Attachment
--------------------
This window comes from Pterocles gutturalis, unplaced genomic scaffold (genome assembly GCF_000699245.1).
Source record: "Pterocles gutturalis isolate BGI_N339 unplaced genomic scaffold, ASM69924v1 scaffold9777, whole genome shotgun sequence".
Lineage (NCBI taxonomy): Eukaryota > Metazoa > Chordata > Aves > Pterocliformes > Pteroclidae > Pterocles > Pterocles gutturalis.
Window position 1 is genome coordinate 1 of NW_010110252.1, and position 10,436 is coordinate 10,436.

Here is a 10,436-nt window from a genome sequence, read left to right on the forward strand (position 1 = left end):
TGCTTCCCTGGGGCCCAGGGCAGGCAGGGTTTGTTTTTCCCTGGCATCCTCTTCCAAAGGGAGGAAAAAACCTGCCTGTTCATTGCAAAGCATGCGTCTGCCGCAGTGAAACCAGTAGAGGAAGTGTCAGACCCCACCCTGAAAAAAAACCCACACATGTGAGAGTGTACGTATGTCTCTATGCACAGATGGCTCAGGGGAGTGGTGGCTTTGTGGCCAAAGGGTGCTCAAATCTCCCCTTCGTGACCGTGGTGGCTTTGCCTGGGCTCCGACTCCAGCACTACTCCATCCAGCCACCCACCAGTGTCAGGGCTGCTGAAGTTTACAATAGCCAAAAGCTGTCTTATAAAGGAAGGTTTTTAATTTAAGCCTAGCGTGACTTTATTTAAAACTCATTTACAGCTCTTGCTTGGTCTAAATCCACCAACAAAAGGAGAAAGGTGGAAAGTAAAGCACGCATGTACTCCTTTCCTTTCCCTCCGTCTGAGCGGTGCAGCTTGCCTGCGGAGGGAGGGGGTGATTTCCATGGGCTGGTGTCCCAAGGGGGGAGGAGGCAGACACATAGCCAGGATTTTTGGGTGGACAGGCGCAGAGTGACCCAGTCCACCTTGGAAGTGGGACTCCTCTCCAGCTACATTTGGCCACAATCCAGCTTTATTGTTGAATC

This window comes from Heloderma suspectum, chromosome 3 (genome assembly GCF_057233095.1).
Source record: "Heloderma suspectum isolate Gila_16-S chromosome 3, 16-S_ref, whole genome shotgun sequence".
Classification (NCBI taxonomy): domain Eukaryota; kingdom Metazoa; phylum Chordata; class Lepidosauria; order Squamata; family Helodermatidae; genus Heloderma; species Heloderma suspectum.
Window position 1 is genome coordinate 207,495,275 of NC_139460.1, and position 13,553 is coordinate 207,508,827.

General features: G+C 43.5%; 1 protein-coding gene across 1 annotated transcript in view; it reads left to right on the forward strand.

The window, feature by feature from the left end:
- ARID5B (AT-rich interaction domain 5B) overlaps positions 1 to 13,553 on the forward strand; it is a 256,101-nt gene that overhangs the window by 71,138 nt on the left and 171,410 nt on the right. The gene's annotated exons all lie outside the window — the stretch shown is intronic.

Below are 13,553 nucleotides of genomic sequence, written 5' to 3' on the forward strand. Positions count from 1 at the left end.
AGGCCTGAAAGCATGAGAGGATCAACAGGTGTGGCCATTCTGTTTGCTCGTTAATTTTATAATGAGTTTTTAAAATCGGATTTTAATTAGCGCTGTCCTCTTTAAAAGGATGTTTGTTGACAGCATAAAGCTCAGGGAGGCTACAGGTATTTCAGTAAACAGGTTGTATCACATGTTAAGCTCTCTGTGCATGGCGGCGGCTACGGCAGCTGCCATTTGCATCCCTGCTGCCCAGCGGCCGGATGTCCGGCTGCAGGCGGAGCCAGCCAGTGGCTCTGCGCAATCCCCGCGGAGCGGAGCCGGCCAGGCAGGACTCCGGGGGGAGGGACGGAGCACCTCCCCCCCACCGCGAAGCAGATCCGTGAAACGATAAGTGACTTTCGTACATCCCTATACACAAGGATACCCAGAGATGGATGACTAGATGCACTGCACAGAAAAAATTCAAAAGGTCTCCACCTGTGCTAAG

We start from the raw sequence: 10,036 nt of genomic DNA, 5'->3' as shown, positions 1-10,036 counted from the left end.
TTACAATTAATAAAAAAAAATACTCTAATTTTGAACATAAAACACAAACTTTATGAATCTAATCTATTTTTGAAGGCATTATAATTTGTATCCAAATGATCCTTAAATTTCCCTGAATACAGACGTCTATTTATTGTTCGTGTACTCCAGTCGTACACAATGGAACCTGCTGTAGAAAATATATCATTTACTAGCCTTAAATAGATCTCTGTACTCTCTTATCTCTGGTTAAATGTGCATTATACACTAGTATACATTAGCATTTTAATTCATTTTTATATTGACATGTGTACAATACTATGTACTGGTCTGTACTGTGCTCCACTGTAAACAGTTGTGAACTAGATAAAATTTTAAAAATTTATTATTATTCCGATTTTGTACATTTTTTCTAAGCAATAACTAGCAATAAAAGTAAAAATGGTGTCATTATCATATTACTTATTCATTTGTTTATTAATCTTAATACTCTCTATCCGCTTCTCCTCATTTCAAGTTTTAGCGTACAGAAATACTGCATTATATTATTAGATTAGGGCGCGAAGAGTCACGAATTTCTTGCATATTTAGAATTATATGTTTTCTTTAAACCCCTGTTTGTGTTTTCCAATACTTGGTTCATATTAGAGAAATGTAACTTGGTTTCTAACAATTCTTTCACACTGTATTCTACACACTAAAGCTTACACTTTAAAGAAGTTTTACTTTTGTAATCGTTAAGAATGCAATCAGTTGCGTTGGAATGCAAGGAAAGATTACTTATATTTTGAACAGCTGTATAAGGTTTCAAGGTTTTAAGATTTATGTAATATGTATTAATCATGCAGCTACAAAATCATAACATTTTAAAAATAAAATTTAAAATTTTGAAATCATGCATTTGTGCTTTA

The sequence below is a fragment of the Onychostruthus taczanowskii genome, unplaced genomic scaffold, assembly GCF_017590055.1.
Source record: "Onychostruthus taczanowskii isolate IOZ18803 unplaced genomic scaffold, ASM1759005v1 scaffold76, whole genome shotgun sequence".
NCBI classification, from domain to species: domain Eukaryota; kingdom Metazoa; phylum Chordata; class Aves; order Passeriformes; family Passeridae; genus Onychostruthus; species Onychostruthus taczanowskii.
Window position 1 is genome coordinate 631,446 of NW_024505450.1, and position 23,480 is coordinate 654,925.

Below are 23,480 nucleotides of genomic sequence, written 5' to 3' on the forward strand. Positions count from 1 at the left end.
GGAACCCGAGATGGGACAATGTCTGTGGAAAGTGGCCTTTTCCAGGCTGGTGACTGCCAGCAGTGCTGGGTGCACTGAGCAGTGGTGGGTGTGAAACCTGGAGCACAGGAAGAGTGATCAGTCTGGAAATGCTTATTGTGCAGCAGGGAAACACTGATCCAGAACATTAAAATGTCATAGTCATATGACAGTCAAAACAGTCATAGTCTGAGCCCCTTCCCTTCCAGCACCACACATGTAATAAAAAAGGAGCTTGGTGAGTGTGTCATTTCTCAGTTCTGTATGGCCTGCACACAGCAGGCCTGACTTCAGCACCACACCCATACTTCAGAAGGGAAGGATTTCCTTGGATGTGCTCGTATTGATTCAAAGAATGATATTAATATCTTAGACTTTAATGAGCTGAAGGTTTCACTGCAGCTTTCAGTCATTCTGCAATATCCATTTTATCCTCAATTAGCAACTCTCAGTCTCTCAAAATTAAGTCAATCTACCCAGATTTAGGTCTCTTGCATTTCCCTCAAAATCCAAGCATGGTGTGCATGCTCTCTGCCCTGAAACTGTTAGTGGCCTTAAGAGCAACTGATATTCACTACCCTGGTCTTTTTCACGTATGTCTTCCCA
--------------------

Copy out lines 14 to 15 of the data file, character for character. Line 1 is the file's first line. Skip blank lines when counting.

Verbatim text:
Below are 13,553 nucleotides of genomic sequence, written 5' to 3' on the forward strand. Positions count from 1 at the left end.
AGGCCTGAAAGCATGAGAGGATCAACAGGTGTGGCCATTCTGTTTGCTCGTTAATTTTATAATGAGTTTTTAAAATCGGATTTTAATTAGCGCTGTCCTCTTTAAAAGGATGTTTGTTGACAGCATAAAGCTCAGGGAGGCTACAGGTATTTCAGTAAACAGGTTGTATCACATGTTAAGCTCTCTGTGCATGGCGGCGGCTACGGCAGCTGCCATTTGCATCCCTGCTGCCCAGCGGCCGGATGTCCGGCTGCAGGCGGAGCCAGCCAGTGGCTCTGCGCAATCCCCGCGGAGCGGAGCCGGCCAGGCAGGACTCCGGGGGGAGGGACGGAGCACCTCCCCCCCACCGCGAAGCAGATCCGTGAAACGATAAGTGACTTTCGTACATCCCTATACACAAGGATACCCAGAGATGGATGACTAGATGCACTGCACAGAAAAAATTCAAAAGGTCTCCACCTGTGCTAAG